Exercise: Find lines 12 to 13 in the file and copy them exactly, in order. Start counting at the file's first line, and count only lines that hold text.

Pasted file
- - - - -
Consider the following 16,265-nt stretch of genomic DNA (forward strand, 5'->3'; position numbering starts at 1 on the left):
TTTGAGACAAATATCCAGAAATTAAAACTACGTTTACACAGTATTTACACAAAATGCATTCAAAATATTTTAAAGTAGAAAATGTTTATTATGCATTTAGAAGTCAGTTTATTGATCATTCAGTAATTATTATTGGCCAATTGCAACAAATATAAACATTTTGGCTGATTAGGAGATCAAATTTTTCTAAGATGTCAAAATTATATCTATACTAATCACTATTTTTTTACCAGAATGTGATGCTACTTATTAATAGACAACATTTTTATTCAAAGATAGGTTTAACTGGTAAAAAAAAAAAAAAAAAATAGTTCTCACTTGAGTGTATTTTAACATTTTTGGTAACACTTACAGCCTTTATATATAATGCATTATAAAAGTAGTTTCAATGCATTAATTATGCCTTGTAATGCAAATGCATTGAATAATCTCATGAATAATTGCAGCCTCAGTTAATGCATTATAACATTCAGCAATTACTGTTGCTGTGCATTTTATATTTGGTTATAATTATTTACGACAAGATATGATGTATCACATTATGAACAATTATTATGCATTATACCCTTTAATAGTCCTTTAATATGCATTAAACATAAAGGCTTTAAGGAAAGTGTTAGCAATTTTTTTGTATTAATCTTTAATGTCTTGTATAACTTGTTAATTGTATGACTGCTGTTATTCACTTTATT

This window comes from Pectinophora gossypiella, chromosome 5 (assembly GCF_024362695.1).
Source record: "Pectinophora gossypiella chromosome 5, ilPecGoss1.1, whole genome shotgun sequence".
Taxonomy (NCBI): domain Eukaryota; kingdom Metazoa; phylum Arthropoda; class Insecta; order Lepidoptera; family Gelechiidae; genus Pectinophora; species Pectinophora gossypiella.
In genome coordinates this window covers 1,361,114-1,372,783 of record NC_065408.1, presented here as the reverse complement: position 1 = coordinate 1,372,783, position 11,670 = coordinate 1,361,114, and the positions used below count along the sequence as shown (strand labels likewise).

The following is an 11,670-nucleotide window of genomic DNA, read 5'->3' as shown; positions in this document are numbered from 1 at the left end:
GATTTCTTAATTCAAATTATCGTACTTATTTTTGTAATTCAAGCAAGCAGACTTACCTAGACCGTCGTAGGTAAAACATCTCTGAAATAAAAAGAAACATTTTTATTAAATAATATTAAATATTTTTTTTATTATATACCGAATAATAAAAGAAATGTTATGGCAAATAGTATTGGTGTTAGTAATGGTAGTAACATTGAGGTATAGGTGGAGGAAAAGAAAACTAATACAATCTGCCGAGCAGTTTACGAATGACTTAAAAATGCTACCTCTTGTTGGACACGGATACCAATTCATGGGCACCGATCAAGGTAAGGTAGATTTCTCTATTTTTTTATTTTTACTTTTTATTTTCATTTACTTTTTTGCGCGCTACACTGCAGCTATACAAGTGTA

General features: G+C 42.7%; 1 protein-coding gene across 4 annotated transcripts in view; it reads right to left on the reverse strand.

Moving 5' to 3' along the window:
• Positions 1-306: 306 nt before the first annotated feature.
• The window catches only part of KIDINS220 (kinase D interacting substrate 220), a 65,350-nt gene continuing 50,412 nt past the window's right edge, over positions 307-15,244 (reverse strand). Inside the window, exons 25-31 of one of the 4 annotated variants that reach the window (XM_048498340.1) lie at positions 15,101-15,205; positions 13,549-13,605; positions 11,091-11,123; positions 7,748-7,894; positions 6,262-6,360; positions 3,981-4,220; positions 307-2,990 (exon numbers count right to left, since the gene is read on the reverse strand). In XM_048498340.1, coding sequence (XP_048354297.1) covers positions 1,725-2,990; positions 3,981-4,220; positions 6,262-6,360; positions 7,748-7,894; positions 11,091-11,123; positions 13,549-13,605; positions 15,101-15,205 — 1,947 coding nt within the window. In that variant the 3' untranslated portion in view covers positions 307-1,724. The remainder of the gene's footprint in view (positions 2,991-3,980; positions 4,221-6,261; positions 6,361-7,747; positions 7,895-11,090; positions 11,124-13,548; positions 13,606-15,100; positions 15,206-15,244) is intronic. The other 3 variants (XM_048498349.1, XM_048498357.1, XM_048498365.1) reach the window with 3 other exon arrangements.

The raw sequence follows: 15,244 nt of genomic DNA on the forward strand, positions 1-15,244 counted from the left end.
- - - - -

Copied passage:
• The window catches only part of KIDINS220 (kinase D interacting substrate 220), a 65,350-nt gene continuing 50,412 nt past the window's right edge, over positions 307-15,244 (reverse strand). Inside the window, exons 25-31 of one of the 4 annotated variants that reach the window (XM_048498340.1) lie at positions 15,101-15,205; positions 13,549-13,605; positions 11,091-11,123; positions 7,748-7,894; positions 6,262-6,360; positions 3,981-4,220; positions 307-2,990 (exon numbers count right to left, since the gene is read on the reverse strand). In XM_048498340.1, coding sequence (XP_048354297.1) covers positions 1,725-2,990; positions 3,981-4,220; positions 6,262-6,360; positions 7,748-7,894; positions 11,091-11,123; positions 13,549-13,605; positions 15,101-15,205 — 1,947 coding nt within the window. In that variant the 3' untranslated portion in view covers positions 307-1,724. The remainder of the gene's footprint in view (positions 2,991-3,980; positions 4,221-6,261; positions 6,361-7,747; positions 7,895-11,090; positions 11,124-13,548; positions 13,606-15,100; positions 15,206-15,244) is intronic. The other 3 variants (XM_048498349.1, XM_048498357.1, XM_048498365.1) reach the window with 3 other exon arrangements.

The raw sequence follows: 15,244 nt of genomic DNA on the forward strand, positions 1-15,244 counted from the left end.